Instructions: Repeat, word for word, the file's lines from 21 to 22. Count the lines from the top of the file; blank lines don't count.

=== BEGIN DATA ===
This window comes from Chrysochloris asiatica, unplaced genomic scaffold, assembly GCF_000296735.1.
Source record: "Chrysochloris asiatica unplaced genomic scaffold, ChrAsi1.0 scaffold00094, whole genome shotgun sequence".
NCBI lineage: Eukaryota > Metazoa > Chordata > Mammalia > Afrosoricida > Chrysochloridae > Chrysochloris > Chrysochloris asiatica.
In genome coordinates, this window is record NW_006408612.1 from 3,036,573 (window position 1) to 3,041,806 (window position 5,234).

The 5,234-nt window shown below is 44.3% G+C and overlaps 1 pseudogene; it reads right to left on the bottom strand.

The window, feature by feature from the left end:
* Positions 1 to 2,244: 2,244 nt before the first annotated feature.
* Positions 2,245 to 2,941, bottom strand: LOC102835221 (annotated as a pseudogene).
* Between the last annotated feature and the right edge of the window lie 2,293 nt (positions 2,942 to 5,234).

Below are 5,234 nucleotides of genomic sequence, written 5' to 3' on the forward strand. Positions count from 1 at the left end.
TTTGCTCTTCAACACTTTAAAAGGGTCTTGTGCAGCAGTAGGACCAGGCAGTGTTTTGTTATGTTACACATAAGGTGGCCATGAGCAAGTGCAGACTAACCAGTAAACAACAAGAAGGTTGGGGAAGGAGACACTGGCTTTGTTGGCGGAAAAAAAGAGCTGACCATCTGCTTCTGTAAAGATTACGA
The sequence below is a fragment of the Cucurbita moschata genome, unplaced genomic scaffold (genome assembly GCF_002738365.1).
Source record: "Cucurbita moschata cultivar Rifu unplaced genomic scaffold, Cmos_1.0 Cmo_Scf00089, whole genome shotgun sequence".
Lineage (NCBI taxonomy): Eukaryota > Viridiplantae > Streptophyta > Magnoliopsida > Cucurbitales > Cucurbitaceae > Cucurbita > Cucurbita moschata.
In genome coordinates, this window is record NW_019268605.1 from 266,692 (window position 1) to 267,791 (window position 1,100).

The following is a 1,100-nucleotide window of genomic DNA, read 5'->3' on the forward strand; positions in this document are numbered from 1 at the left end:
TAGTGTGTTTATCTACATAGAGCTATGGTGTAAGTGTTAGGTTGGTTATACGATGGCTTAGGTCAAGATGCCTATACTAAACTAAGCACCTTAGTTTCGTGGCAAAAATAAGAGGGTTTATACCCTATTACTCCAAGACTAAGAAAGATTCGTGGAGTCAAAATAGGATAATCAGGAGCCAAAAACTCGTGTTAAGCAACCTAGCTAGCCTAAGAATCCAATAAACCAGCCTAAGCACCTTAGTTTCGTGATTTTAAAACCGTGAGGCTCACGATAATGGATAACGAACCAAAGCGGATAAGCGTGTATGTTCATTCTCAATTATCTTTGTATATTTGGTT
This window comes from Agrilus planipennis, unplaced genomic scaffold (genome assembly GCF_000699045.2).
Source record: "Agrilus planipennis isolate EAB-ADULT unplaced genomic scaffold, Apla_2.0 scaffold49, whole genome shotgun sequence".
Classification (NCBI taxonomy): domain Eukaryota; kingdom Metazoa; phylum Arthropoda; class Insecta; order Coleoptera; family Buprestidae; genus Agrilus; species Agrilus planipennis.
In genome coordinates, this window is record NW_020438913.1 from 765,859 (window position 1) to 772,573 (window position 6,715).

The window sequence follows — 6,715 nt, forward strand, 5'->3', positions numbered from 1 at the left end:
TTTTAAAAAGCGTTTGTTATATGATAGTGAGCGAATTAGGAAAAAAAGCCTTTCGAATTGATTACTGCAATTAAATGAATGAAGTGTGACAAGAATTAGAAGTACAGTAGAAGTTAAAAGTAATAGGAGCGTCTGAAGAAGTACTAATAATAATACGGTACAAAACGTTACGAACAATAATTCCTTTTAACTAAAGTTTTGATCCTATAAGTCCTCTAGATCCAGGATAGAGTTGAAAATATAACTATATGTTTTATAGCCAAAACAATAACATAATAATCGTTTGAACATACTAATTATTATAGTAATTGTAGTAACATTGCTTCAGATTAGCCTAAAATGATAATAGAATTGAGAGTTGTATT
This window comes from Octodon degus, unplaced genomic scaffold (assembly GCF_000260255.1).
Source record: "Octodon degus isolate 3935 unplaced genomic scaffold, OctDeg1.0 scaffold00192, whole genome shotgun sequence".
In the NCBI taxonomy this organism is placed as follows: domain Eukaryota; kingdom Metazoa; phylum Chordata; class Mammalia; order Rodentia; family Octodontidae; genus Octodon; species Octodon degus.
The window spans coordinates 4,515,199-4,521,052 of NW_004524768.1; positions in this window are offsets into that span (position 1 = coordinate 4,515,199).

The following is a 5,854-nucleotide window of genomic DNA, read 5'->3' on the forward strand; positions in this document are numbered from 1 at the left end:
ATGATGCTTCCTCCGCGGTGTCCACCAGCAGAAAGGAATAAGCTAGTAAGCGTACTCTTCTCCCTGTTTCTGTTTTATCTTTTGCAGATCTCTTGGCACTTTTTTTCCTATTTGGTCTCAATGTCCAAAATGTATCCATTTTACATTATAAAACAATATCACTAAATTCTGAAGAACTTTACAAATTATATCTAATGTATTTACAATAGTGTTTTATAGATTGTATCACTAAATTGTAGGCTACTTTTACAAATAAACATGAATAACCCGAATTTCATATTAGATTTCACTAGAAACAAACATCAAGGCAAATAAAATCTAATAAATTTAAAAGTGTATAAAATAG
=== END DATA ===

In genome coordinates, this window is record NW_020438913.1 from 765,859 (window position 1) to 772,573 (window position 6,715).

The window sequence follows — 6,715 nt, forward strand, 5'->3', positions numbered from 1 at the left end: